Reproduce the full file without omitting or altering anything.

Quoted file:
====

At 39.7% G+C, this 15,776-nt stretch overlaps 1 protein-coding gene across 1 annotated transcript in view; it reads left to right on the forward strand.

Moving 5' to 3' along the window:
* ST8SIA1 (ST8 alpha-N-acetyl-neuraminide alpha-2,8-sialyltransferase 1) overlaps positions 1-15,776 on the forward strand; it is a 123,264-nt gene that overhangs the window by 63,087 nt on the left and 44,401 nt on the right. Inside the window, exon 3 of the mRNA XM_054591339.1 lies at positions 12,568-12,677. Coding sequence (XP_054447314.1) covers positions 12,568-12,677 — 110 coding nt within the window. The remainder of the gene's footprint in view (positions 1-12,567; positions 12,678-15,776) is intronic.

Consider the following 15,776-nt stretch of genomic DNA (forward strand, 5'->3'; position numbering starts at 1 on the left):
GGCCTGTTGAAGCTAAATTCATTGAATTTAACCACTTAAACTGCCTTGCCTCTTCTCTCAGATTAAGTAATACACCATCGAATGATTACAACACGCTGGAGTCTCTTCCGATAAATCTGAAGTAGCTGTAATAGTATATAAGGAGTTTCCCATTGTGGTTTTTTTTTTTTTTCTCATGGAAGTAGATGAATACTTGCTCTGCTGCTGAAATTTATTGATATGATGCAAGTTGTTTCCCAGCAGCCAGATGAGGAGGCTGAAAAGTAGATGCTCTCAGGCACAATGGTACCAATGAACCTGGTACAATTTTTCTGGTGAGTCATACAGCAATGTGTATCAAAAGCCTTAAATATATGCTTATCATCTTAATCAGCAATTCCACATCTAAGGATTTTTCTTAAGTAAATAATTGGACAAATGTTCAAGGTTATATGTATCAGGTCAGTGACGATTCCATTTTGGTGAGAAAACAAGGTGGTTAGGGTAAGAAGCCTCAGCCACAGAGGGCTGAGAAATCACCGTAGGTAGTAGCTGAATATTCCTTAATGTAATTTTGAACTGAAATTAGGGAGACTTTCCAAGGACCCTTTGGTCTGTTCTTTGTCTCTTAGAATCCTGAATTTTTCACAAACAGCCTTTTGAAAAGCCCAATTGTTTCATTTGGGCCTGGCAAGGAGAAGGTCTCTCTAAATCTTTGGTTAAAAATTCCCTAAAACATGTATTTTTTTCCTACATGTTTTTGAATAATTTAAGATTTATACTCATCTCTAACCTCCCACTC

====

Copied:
At 39.7% G+C, this 15,776-nt stretch overlaps 1 protein-coding gene across 1 annotated transcript in view; it reads left to right on the forward strand.

Moving 5' to 3' along the window:
* ST8SIA1 (ST8 alpha-N-acetyl-neuraminide alpha-2,8-sialyltransferase 1) overlaps positions 1-15,776 on the forward strand; it is a 123,264-nt gene that overhangs the window by 63,087 nt on the left and 44,401 nt on the right. Inside the window, exon 3 of the mRNA XM_054591339.1 lies at positions 12,568-12,677. Coding sequence (XP_054447314.1) covers positions 12,568-12,677 — 110 coding nt within the window. The remainder of the gene's footprint in view (positions 1-12,567; positions 12,678-15,776) is intronic.

Consider the following 15,776-nt stretch of genomic DNA (forward strand, 5'->3'; position numbering starts at 1 on the left):
GGCCTGTTGAAGCTAAATTCATTGAATTTAACCACTTAAACTGCCTTGCCTCTTCTCTCAGATTAAGTAATACACCATCGAATGATTACAACACGCTGGAGTCTCTTCCGATAAATCTGAAGTAGCTGTAATAGTATATAAGGAGTTTCCCATTGTGGTTTTTTTTTTTTTTCTCATGGAAGTAGATGAATACTTGCTCTGCTGCTGAAATTTATTGATATGATGCAAGTTGTTTCCCAGCAGCCAGATGAGGAGGCTGAAAAGTAGATGCTCTCAGGCACAATGGTACCAATGAACCTGGTACAATTTTTCTGGTGAGTCATACAGCAATGTGTATCAAAAGCCTTAAATATATGCTTATCATCTTAATCAGCAATTCCACATCTAAGGATTTTTCTTAAGTAAATAATTGGACAAATGTTCAAGGTTATATGTATCAGGTCAGTGACGATTCCATTTTGGTGAGAAAACAAGGTGGTTAGGGTAAGAAGCCTCAGCCACAGAGGGCTGAGAAATCACCGTAGGTAGTAGCTGAATATTCCTTAATGTAATTTTGAACTGAAATTAGGGAGACTTTCCAAGGACCCTTTGGTCTGTTCTTTGTCTCTTAGAATCCTGAATTTTTCACAAACAGCCTTTTGAAAAGCCCAATTGTTTCATTTGGGCCTGGCAAGGAGAAGGTCTCTCTAAATCTTTGGTTAAAAATTCCCTAAAACATGTATTTTTTTCCTACATGTTTTTGAATAATTTAAGATTTATACTCATCTCTAACCTCCCACTC